In the 13th Malaysia’s General Elections held in 2013, it was observed that large numbers of urban constituencies saw strongly decisive young voters (between 21-39 age group) determine the outcome in their favour. Also, the Elections Commission had approximated that 70% of some 4.2 million unregistered voters at the time were citizens aged between 21 and 40 years old. If they are not already considered an important form of political leverage, 450,000 young Malaysians turn 21 years old each year. Further compounding this fact were the 2.4 million new voters registered in 2012, which at the time constituted almost 30% of the entire voting population. This article discusses the importance of issues for the youth, with reference to the university students in Malaysia in their decision making on polling day.
The aging of the workforce is occurring globally and has significant impact on organizations. The Malaysian population is ageing. Although, not as quickly as the populations of a number of Asian nations, or of parts of Europe; the rate is sufficient to cause a concern. The life expectancy of Malaysians has increased in year 2012 with an average of 73.8 years or equal to 71.1 years for males and 76.7 years for females. The birth and death rates are 26.05 births/1,000 population and 5.29 deaths/1,000 population respectively. These figures have placed a greater liability on the government’s shoulder, and have become a push factor for the country to revise a new retirement age for the public servants. The ‘aged population’ impinged on the new challenges faced by the Malaysian government, which had to deal with an unproductive aged workforce. A new retirement age from 58 to 60 years old has been introduced and this could have a positive effect on this cohort, in maintaining financial security. However, keeping older employees might affect organizations’ performance and productivity. The organizations need to pay more attention on them, since they are less effective and might be affected by numerous health problems. An innovative culture should be introduced and this could be a good indicator for organizations that deal with these ‘expensive’ workers.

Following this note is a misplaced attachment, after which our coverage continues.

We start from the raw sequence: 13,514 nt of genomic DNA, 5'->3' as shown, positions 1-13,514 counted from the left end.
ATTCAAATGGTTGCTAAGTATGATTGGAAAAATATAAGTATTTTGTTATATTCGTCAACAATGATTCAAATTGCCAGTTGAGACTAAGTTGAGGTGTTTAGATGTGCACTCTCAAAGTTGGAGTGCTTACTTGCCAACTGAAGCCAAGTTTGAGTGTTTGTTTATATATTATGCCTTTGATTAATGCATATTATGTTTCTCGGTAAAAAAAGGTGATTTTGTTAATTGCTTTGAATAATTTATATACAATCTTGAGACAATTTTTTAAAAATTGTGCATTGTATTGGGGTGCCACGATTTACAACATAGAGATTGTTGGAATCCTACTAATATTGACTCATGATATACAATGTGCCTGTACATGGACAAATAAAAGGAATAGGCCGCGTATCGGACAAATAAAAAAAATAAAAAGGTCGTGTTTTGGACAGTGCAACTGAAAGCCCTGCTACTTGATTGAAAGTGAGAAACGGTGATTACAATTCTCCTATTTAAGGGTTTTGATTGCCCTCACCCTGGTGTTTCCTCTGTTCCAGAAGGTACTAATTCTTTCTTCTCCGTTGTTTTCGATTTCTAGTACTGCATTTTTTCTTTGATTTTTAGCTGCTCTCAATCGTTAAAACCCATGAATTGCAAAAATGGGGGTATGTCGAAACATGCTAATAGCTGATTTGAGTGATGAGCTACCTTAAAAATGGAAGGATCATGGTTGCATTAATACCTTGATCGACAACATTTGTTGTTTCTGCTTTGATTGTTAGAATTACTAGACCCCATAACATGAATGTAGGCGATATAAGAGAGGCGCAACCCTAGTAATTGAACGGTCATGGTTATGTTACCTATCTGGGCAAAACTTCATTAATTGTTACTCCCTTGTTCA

The availability of broadband internet and increased access to computers has been instrumental in the rise of internet literacy in Malaysia. This development has led to the adoption of online shopping by many Malaysians. On another note, the Government has supported the development and production of local herbal products. This has resulted in an increase in the production and diversity of products by SMEs. The purpose of this study is to evaluate the influence of the Malaysian demographic factors and selected attitudinal characteristics in relation to the online purchasing of herbal products. In total, 1054 internet users were interviewed online and Chi-square analysis was used to determine the relationship between demographic variables and different aspects of online shopping for herbal products. The overall results show that the demographic variables such as age, gender, education level, income and ethnicity were significant when considering the online shopping antecedents of trust, quality of herbal products, perceived risks and perceived benefits.